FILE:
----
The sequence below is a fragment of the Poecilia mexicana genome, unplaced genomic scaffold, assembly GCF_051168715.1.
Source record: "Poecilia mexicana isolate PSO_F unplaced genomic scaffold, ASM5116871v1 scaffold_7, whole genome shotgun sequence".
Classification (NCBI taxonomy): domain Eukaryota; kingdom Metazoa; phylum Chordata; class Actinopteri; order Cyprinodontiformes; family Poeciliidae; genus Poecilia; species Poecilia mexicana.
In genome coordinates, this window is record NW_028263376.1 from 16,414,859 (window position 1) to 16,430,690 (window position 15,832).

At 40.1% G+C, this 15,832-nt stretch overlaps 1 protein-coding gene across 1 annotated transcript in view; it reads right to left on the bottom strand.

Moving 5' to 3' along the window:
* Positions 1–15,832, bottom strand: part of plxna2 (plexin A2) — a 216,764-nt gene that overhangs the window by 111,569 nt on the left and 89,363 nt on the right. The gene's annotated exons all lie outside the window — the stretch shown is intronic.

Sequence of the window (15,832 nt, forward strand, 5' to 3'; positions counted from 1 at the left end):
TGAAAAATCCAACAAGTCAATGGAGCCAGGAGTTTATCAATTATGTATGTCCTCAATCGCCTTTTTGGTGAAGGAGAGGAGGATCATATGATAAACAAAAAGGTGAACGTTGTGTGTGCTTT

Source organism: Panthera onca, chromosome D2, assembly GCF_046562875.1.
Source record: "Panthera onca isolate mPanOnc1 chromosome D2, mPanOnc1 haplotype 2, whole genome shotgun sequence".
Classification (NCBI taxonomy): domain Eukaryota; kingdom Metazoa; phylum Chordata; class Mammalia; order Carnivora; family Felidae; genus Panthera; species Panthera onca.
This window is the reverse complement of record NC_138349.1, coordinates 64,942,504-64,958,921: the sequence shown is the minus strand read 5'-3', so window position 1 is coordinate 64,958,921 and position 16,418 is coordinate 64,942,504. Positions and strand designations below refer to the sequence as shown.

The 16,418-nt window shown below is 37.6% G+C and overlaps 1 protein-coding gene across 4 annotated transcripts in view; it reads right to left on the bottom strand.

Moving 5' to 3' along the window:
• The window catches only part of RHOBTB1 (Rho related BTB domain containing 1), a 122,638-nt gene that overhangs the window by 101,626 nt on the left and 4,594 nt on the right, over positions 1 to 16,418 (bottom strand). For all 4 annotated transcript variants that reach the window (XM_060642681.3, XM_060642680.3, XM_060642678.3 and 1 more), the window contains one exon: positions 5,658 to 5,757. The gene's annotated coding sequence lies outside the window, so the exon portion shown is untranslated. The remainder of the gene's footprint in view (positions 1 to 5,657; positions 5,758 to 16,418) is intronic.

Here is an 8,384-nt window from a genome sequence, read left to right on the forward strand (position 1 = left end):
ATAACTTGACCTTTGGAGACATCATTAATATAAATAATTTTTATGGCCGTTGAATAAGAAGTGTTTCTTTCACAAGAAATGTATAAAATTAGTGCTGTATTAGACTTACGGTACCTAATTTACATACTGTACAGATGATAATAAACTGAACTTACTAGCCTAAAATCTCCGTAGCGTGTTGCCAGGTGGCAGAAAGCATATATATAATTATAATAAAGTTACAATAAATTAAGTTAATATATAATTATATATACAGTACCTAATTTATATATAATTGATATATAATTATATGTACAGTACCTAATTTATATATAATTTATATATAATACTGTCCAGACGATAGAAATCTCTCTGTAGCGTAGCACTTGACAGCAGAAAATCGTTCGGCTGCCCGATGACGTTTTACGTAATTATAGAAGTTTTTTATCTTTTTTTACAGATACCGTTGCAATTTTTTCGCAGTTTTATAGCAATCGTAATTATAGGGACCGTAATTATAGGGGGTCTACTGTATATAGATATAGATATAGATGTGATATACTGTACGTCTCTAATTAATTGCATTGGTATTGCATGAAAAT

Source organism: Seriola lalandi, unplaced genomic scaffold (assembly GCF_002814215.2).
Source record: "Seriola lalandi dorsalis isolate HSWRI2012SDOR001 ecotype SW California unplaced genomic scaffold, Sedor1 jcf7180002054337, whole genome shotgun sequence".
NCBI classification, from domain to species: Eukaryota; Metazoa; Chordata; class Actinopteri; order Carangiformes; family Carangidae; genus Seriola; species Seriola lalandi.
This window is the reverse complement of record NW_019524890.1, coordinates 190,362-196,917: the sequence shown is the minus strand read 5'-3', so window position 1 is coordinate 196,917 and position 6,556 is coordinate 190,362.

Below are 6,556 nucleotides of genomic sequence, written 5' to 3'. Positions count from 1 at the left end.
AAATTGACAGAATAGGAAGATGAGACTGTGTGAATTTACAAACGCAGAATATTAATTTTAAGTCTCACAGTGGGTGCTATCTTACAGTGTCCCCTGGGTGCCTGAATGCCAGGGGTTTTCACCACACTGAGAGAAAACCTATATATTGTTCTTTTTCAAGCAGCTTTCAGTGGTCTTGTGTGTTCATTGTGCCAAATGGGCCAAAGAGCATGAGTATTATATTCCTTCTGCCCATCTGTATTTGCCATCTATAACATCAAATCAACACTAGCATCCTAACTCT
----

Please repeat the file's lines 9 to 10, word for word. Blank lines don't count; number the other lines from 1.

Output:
TGAAAAATCCAACAAGTCAATGGAGCCAGGAGTTTATCAATTATGTATGTCCTCAATCGCCTTTTTGGTGAAGGAGAGGAGGATCATATGATAAACAAAAAGGTGAACGTTGTGTGTGCTTT

Source organism: Panthera onca, chromosome D2, assembly GCF_046562875.1.